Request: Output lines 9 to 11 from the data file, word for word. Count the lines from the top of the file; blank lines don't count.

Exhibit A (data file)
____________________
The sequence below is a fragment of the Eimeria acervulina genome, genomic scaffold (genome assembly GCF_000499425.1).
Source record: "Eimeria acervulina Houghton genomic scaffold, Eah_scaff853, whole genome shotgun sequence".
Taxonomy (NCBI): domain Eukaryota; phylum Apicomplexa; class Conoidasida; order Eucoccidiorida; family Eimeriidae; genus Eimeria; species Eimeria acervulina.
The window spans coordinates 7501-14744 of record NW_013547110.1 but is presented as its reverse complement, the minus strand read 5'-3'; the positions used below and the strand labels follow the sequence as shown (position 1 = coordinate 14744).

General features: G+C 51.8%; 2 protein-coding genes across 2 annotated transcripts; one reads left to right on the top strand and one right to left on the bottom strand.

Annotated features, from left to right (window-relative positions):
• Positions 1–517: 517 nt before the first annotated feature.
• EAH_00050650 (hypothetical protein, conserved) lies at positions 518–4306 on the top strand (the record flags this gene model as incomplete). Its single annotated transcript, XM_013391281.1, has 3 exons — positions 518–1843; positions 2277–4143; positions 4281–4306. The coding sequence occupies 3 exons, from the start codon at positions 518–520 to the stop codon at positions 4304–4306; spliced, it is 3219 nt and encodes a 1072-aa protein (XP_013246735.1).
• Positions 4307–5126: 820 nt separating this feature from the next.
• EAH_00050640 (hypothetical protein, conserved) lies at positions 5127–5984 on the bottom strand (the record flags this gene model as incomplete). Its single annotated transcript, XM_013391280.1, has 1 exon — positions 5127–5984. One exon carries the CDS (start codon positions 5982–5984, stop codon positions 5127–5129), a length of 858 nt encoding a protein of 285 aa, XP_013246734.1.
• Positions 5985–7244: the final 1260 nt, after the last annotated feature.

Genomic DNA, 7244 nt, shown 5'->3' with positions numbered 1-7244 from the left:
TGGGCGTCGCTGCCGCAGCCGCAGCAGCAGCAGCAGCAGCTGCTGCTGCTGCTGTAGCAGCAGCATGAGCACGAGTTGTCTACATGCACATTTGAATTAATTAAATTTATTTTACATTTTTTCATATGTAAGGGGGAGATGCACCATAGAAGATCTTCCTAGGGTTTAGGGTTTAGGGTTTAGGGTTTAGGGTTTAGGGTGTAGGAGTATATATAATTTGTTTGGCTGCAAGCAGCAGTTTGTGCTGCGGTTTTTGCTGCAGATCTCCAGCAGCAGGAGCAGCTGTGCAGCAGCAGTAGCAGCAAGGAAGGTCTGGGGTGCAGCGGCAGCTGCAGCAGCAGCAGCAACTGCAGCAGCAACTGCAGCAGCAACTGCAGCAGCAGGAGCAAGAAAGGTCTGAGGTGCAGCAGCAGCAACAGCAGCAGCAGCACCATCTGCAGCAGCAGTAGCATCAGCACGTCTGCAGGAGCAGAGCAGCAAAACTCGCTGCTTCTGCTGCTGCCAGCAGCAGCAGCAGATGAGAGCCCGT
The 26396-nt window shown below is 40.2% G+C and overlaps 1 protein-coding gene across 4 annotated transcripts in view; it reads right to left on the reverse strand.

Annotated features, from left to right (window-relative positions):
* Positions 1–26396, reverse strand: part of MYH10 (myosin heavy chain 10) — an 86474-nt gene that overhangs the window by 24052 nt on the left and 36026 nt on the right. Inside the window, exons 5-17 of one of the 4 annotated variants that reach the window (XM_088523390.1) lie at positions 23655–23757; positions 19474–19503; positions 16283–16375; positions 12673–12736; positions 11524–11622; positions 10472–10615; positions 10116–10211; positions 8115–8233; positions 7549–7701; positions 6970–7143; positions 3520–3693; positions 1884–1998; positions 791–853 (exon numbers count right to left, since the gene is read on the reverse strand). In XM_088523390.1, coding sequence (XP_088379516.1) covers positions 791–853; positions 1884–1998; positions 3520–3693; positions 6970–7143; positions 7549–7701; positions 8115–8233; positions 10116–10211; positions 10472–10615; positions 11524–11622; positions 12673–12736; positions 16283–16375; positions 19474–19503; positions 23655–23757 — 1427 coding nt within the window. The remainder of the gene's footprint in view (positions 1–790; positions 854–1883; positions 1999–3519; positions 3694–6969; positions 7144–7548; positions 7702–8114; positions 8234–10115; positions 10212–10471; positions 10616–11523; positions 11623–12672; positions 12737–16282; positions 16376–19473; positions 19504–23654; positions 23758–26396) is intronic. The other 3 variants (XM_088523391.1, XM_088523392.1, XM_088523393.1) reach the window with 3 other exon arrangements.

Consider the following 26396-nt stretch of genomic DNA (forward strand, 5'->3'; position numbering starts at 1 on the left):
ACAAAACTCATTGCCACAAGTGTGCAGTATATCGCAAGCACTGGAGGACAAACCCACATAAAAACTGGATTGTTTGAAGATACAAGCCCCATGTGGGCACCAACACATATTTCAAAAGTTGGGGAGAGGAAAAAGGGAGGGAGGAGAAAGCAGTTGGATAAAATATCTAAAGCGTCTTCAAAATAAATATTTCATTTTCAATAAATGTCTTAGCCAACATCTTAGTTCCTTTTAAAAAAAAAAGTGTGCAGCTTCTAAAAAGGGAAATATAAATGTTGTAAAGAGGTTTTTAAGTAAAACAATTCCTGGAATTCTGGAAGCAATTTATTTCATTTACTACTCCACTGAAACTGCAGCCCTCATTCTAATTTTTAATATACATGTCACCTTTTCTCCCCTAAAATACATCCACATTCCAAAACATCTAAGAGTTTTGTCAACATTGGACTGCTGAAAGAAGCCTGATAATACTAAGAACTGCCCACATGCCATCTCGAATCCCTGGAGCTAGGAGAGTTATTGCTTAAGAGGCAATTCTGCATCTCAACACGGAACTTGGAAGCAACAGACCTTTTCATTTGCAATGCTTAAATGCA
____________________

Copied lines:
• Positions 4307–5126: 820 nt separating this feature from the next.
• EAH_00050640 (hypothetical protein, conserved) lies at positions 5127–5984 on the bottom strand (the record flags this gene model as incomplete). Its single annotated transcript, XM_013391280.1, has 1 exon — positions 5127–5984. One exon carries the CDS (start codon positions 5982–5984, stop codon positions 5127–5129), a length of 858 nt encoding a protein of 285 aa, XP_013246734.1.
• Positions 5985–7244: the final 1260 nt, after the last annotated feature.